Tessari's films feature essentially much of the same cast, but with two different stories, different locations, and two very different Ringos. In the first film, Ringo, also known as Angel Face, acts as the conduit between the townspeople and the bandits who have robbed the bank. His services don't come cheap as he negotiates a higher percentage of the loot, depending on which side he is ultimately assisting. Tessari's Ringo here is the opposite of Clint Eastwood's character, well-dressed, loquacious, clean-shaven. He is introduced playing hopscotch before gunning down a quartet that was after him. Tesseri makes use of Giuliano Gemma's charm and athletic ability - Gemma was a stunt man and does his own stunts here. What really impresses is the amount of visual detail Tessari crams into a shot, often with his actors moving in and out of the frame with the camera following the action. A medium shot of actress Nieves Navarro has her with her back against a window. Looking through the window, onto the street, one can see some activity in the background. When the bandits are eating dinner at the house of the town's patriarch, one of the bandits can be seen on the side still chewing on a big slice of meat still outside of his mouth. In this way, Tessari makes me think of Richard Lester, where he will have the main characters placed prominently within the frame, but the viewer needs to glance to the sides to pick up other bits of business.

I'm not even sure if Gemma's character is ever called Ringo in The Return of Ringo. Taking place just months after the end of the American Civil War, Gemma plays a Union soldier returning to his small Texas town. The story is a variation of The Odyssey and the original script even had Odyssey as part of the title. A more serious film than the first, the town is virtually empty of street activity, and in a perpetual dust storm. The screenplay by Tessari with genre stylist Fernando DI Leo, has the unusual racial component of having the town taken over by a gang of well dressed Mexicans who have reclaimed the area as part of Mexico, making the Anglo residents second-class citizens. While not as visually stylized, the second film is notable for the complex traveling shots, as well as some unexpected religious imagery.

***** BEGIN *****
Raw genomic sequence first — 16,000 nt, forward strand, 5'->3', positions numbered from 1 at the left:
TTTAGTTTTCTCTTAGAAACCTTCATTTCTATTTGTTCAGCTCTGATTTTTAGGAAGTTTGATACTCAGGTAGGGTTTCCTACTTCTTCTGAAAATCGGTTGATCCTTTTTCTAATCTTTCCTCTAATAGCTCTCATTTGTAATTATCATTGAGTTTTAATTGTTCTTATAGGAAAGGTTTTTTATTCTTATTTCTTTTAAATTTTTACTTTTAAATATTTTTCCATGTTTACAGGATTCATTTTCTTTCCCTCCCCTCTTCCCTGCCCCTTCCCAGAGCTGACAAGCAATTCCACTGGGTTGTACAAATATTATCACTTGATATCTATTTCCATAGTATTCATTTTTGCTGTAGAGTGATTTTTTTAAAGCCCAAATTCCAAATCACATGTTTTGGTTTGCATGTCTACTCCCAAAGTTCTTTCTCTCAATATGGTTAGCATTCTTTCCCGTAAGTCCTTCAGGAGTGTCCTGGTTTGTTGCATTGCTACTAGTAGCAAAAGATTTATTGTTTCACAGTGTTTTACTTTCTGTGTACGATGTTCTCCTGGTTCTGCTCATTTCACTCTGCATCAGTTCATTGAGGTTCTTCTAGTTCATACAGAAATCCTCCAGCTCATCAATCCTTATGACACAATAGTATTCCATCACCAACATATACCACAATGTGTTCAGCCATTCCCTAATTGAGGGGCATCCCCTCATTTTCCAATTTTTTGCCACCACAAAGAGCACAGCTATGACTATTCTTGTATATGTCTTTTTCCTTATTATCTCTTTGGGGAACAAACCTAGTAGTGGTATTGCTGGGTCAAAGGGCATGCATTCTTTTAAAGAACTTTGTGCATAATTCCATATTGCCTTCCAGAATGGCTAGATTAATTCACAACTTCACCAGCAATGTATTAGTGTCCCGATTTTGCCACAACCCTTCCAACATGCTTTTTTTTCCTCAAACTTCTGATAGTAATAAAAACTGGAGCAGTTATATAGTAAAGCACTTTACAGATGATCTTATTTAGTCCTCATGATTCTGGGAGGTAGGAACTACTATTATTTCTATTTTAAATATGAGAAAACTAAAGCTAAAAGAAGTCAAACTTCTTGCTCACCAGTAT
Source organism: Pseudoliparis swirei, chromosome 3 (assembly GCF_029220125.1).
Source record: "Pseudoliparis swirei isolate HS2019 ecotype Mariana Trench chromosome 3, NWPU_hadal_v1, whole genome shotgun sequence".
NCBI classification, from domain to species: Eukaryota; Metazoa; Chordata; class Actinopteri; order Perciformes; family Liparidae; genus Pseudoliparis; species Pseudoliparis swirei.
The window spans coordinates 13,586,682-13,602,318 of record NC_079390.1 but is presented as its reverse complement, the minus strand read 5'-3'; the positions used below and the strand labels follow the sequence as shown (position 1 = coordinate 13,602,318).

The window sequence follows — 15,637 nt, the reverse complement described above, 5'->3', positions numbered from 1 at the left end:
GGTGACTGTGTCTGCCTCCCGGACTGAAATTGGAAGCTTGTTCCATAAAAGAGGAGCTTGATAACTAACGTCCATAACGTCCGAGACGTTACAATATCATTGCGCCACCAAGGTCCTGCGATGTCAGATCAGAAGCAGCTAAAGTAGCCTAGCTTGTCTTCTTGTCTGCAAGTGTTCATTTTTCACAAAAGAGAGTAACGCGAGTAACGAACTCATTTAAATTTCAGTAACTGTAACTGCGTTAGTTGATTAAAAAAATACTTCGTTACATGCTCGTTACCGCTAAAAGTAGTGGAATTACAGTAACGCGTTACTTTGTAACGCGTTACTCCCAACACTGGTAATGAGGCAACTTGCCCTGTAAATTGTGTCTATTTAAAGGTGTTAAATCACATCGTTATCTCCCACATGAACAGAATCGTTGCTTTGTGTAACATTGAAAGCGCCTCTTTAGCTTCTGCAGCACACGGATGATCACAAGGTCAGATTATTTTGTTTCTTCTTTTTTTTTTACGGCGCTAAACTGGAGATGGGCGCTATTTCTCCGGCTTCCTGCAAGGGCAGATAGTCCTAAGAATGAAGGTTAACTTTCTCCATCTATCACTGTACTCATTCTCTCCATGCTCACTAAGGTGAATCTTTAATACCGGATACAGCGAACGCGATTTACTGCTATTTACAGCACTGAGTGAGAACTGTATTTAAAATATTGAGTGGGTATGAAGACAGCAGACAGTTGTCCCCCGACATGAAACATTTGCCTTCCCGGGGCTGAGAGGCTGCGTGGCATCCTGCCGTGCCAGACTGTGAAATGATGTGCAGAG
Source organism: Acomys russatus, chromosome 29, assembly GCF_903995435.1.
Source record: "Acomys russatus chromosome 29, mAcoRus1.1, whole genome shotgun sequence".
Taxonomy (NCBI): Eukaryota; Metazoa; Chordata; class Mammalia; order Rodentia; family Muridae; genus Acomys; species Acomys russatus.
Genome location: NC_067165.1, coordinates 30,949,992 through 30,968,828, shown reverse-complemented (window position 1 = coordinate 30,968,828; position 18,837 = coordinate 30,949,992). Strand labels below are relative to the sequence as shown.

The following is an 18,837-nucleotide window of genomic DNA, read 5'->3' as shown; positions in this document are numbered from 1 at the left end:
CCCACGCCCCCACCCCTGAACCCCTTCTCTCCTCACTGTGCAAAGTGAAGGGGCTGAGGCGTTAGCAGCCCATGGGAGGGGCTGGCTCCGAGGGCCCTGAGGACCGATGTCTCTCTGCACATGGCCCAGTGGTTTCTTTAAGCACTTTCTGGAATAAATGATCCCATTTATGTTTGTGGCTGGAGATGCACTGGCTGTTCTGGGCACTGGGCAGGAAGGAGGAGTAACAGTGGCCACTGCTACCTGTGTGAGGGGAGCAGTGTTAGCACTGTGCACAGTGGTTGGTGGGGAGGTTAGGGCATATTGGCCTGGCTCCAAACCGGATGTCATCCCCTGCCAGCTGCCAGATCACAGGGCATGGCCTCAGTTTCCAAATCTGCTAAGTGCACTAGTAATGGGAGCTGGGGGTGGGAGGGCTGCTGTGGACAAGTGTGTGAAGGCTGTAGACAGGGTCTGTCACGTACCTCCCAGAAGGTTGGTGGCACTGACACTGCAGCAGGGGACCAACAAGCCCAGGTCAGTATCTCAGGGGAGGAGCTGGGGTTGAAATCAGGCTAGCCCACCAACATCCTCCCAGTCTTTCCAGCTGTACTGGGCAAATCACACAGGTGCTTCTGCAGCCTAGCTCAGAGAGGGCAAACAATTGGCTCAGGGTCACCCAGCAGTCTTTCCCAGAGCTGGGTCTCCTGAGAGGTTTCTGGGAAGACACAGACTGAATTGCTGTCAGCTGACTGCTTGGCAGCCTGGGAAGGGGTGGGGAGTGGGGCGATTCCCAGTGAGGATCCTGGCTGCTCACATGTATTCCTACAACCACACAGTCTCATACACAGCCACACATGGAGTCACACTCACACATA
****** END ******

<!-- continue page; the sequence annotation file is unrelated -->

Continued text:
The blu-ray includes interviews from 2008 and 2009 with actress Lorella de Luca, Tesseri's wife, and star Giuliano Gemma. Western film historians Henry Parke and Courtney Joyner provide commentary tracks on both films, placing both within the context of genre filmmaking in Italy in the 1960s. There is also a discussion on the Ringo films by the ubiquitous Tony Rayns.

April 22, 2018

Coffee Break

Kevin Kline and Dominque Pinon in My Old Lady (Israel Horowitz - 2014)

April 20, 2018

A Violent Life

A Violent Life.jpg

Une Vie Violente
Thierry De Peretti - 2017
Icarus Films Region 1 DVD

Thierry De Peretti uses an unusual visual strategy for filming his main character, the 27 year old Stephane, played by actor Jean Michelangeli. Most of the time, Stephane is not seen clearly. His face is in the shadows. His back is to the camera. There are only a couple of times when the camera is focused on Michelangeli, always from a distance, in the sunlight. The most sustained view is an extended lateral tracking shot of Stephane, walking along the sidewalk, fully certain of his sense of sense and his impending fate.

A Violent Life is De Peretti's second feature, and again takes place in Corsica. His debut feature, Les Apaches was about a quartet of young men of Moroccan descent involved in small time theft that escalates to an ultimately meaningless tragedy within the group. De Peretti returns to Corsica and the more recent past of the country, where simultaneous to factions wanting different degrees of independence from France, also saw violence between rival groups. The film opens with titles giving a brief overview of the historic context to the story.